Welcome to RLAC's Phoneme Home

A Phoneme Reference Tool and Practice Activities

A core element of the Phonics First™ program is the emphasis on the correct production of each of the letter sounds used during lessons. Instructors must be confident and accurate in their own ability to say each sound clearly and correctly. In addition, instructors must be able to hear the sounds produced by students and determine if the student made the correct sound.

These exercises are designed to allow you to hear the correct sound for each of 31 phonemes (making 32 distinct sounds), to practice saying the sound correctly and to listen to a sound and determine if it was enunciated correctly.

Producing Phonics Sounds

As you listen to the sounds in the activities on the next page, it is important to practice producing them clearly and crisply so the students hear and learn them correctly. The information below in conjunction with the Phoneme Exercises will assist you in proper sound production.

Proper Pronunciation of Vowel Sounds

Initially, you will teach only the short vowel sounds for a, e, i, o and u. Vowel sounds are often the most difficult to discern when spoken and to produce accurately in isolation. The following words will be used with the students in teaching them the correct short vowel sounds:

a= apple     e = Ed the Elephant     i= itch     o = octopus     u = umbrella

Proper Production of Consonant Sounds

Many of our consonant sounds are classified as voiced or unvoiced, depending on whether they vibrate the vocal cords or not. Place your fingers on your vocal cords while making the voiced or unvoiced sounds. If you are saying them correctly, you should feel a vibration when speaking the voiced sounds and no vibration when speaking the unvoiced sounds.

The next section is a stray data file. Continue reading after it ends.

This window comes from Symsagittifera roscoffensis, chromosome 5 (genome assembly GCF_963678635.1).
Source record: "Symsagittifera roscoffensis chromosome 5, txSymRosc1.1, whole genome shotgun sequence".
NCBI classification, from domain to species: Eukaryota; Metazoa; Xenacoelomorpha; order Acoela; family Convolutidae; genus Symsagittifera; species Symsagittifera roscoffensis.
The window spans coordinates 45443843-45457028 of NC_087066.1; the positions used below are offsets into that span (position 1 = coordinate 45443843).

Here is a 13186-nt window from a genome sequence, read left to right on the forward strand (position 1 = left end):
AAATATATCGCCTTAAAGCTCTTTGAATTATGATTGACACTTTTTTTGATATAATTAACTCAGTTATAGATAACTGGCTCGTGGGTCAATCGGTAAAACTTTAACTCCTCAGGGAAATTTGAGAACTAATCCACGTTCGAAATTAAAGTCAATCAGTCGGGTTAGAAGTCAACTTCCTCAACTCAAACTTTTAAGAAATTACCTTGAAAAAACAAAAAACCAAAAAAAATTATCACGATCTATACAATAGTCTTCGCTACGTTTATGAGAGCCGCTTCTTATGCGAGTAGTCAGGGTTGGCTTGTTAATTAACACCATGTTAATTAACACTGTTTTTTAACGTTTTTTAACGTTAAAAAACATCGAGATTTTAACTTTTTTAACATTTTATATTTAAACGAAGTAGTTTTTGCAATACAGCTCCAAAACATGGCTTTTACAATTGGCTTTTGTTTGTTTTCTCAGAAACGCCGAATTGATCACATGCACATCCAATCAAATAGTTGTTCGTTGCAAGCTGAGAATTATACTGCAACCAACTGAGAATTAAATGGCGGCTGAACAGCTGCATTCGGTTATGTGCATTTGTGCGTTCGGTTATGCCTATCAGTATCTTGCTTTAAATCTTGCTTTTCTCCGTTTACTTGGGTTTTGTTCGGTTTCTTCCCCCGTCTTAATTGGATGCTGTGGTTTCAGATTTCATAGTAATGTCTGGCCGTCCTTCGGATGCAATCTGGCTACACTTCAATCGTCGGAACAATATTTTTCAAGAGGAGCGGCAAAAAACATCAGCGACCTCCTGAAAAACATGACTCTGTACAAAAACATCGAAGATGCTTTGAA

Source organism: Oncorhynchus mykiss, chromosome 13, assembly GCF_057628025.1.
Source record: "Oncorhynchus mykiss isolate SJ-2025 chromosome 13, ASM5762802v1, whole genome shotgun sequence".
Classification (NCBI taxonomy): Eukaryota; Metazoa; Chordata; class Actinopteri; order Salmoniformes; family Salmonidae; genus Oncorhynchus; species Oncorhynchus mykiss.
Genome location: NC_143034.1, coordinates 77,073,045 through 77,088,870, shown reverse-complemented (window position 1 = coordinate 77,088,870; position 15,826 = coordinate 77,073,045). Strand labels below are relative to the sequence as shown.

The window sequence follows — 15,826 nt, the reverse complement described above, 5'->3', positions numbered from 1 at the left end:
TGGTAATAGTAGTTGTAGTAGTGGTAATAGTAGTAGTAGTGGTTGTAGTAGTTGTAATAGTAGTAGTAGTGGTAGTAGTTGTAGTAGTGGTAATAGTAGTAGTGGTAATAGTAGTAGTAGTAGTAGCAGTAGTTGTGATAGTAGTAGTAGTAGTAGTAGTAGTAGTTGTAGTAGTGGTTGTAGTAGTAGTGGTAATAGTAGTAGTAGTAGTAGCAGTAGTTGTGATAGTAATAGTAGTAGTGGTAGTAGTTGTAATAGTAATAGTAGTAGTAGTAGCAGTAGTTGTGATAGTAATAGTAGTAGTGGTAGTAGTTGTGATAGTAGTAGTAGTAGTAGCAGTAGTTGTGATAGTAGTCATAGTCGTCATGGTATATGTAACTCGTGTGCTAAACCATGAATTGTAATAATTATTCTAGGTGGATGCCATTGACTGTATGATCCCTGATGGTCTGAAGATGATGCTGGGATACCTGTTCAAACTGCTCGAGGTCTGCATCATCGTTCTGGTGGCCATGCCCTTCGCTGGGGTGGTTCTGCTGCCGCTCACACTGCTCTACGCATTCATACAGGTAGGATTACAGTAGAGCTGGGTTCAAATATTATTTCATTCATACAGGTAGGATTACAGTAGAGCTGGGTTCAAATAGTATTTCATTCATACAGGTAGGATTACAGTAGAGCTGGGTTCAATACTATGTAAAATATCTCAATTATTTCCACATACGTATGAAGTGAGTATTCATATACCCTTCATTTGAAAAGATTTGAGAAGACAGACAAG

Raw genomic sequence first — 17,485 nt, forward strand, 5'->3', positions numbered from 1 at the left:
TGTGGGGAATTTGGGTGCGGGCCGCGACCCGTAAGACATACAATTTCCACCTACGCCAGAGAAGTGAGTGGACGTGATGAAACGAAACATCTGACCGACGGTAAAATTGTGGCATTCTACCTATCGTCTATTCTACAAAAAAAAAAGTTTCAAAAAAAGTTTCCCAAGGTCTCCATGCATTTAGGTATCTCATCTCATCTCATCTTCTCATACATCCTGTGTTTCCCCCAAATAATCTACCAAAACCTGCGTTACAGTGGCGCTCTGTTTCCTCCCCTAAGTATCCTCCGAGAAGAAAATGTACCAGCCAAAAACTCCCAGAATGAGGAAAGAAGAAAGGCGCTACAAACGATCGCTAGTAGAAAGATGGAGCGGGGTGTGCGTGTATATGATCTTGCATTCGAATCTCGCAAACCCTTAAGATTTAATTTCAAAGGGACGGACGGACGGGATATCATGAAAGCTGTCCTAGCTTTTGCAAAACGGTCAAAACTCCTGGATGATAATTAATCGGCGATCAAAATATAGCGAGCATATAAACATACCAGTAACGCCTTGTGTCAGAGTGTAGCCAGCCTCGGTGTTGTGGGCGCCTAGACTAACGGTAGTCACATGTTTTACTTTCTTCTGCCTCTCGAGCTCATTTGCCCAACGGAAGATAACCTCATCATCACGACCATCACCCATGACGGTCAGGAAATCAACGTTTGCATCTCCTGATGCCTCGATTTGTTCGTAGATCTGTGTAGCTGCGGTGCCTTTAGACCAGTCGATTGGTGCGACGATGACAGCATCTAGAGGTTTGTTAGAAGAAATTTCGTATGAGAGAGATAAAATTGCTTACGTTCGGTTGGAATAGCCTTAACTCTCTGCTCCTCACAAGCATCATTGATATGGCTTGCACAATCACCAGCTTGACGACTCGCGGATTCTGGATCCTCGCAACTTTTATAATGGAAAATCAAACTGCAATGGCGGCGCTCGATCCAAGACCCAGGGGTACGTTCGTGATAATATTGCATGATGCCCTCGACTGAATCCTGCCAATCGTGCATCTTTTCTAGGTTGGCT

Following are the voiced and unvoiced consonant sound pairs. They are paired because the placement of lips, tongue and teeth are the same for each pair; the only difference in producing the sounds comes in whether they are voiced or not.

Voiced

b

d

g

v

th (h)

z

j

w

 

Unvoiced

p

t

k

f

th (s)

s

ch

wh

* sh

** h

* “zh” as in azure is the voiced pair to sh

** “h” has no voiced pair. It is an aspirated sound made purely with a breath of air.

 

Another helpful way to think about making the consonant sounds is to classify them as clipped or continuous. The clipped sounds are said quickly in a bursting, staccato fashion, cutting the end very short WITHOUT ending in the /uh/ vowel sound. The continuous sounds make a long-lasting sound by holding the position of the mouth, lips, teeth steady and unchanged while making the sound.

Continuous

f

h

l

m

n

s

v

z

Clipped

b

c

d

g

j

k

p

qu



r**

t

w

x

y

** The letter “r” is the renegade! It is not uncommon to hear it pronounced differently by different people. In the Phonics First™ program, the consonant “r” sound, found only at the beginning of a word or syllable (rat, ripe, enrage), will be pronounced using a growling “r” sound followed only so slightly by a small /uh/… /rrrrrruh/.

Later in the skill sequence, “r” is part of the r-controlled vowel (or bossy-r) and will be pronounced as /er/, typically spelled “er”, “ir” or “ur.”